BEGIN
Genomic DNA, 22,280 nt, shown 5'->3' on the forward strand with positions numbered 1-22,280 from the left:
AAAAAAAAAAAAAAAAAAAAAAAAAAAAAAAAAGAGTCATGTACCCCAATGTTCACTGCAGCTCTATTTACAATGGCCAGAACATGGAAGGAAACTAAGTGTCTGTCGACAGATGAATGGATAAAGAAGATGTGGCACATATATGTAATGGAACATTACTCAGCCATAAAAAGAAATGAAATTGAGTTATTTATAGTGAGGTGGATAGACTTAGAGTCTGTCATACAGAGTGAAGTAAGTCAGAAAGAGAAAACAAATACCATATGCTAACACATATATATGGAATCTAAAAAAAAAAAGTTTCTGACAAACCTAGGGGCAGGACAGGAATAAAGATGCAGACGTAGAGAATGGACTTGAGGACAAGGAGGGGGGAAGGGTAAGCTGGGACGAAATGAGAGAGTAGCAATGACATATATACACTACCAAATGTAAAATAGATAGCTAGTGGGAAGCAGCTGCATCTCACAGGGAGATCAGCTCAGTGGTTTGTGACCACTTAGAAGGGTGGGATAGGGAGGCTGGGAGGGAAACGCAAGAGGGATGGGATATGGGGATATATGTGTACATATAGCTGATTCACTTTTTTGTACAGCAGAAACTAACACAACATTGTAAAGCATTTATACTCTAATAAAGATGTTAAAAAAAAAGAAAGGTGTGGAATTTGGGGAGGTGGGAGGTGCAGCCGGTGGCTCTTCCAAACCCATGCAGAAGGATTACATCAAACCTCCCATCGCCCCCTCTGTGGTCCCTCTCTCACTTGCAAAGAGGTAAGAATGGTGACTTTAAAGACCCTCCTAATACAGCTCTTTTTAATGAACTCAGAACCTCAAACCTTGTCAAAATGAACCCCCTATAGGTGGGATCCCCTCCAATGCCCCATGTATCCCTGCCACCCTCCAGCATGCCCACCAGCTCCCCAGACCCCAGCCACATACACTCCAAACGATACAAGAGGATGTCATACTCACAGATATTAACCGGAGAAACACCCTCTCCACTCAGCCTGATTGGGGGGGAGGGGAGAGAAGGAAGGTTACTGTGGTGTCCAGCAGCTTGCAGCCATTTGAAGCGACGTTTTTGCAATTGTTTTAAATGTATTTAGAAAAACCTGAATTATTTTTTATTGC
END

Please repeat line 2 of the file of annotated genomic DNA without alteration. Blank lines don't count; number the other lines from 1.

AAAAAAAAAAAAAAAAAAAAAAAAAAAAAAAAAGAGTCATGTACCCCAATGTTCACTGCAGCTCTATTTACAATGGCCAGAACATGGAAGGAAACTAAGTGTCTGTCGACAGATGAATGGATAAAGAAGATGTGGCACATATATGTAATGGAACATTACTCAGCCATAAAAAGAAATGAAATTGAGTTATTTATAGTGAGGTGGATAGACTTAGAGTCTGTCATACAGAGTGAAGTAAGTCAGAAAGAGAAAACAAATACCATATGCTAACACATATATATGGAATCTAAAAAAAAAAAGTTTCTGACAAACCTAGGGGCAGGACAGGAATAAAGATGCAGACGTAGAGAATGGACTTGAGGACAAGGAGGGGGGAAGGGTAAGCTGGGACGAAATGAGAGAGTAGCAATGACATATATACACTACCAAATGTAAAATAGATAGCTAGTGGGAAGCAGCTGCATCTCACAGGGAGATCAGCTCAGTGGTTTGTGACCACTTAGAAGGGTGGGATAGGGAGGCTGGGAGGGAAACGCAAGAGGGATGGGATATGGGGATATATGTGTACATATAGCTGATTCACTTTTTTGTACAGCAGAAACTAACACAACATTGTAAAGCATTTATACTCTAATAAAGATGTTAAAAAAAAAGAAAGGTGTGGAATTTGGGGAGGTGGGAGGTGCAGCCGGTGGCTCTTCCAAACCCATGCAGAAGGATTACATCAAACCTCCCATCGCCCCCTCTGTGGTCCCTCTCTCACTTGCAAAGAGGTAAGAATGGTGACTTTAAAGACCCTCCTAATACAGCTCTTTTTAATGAACTCAGAACCTCAAACCTTGTCAAAATGAACCCCCTATAGGTGGGATCCCCTCCAATGCCCCATGTATCCCTGCCACCCTCCAGCATGCCCACCAGCTCCCCAGACCCCAGCCACATACACTCCAAACGATACAAGAGGATGTCATACTCACAGATATTAACCGGAGAAACACCCTCTCCACTCAGCCTGATTGGGGGGGAGGGGAGAGAAGGAAGGTTACTGTGGTGTCCAGCAGCTTGCAGCCATTTGAAGCGACGTTTTTGCAATTGTTTTAAATGTATTTAGAAAAACCTGAATTATTTTTTATTGC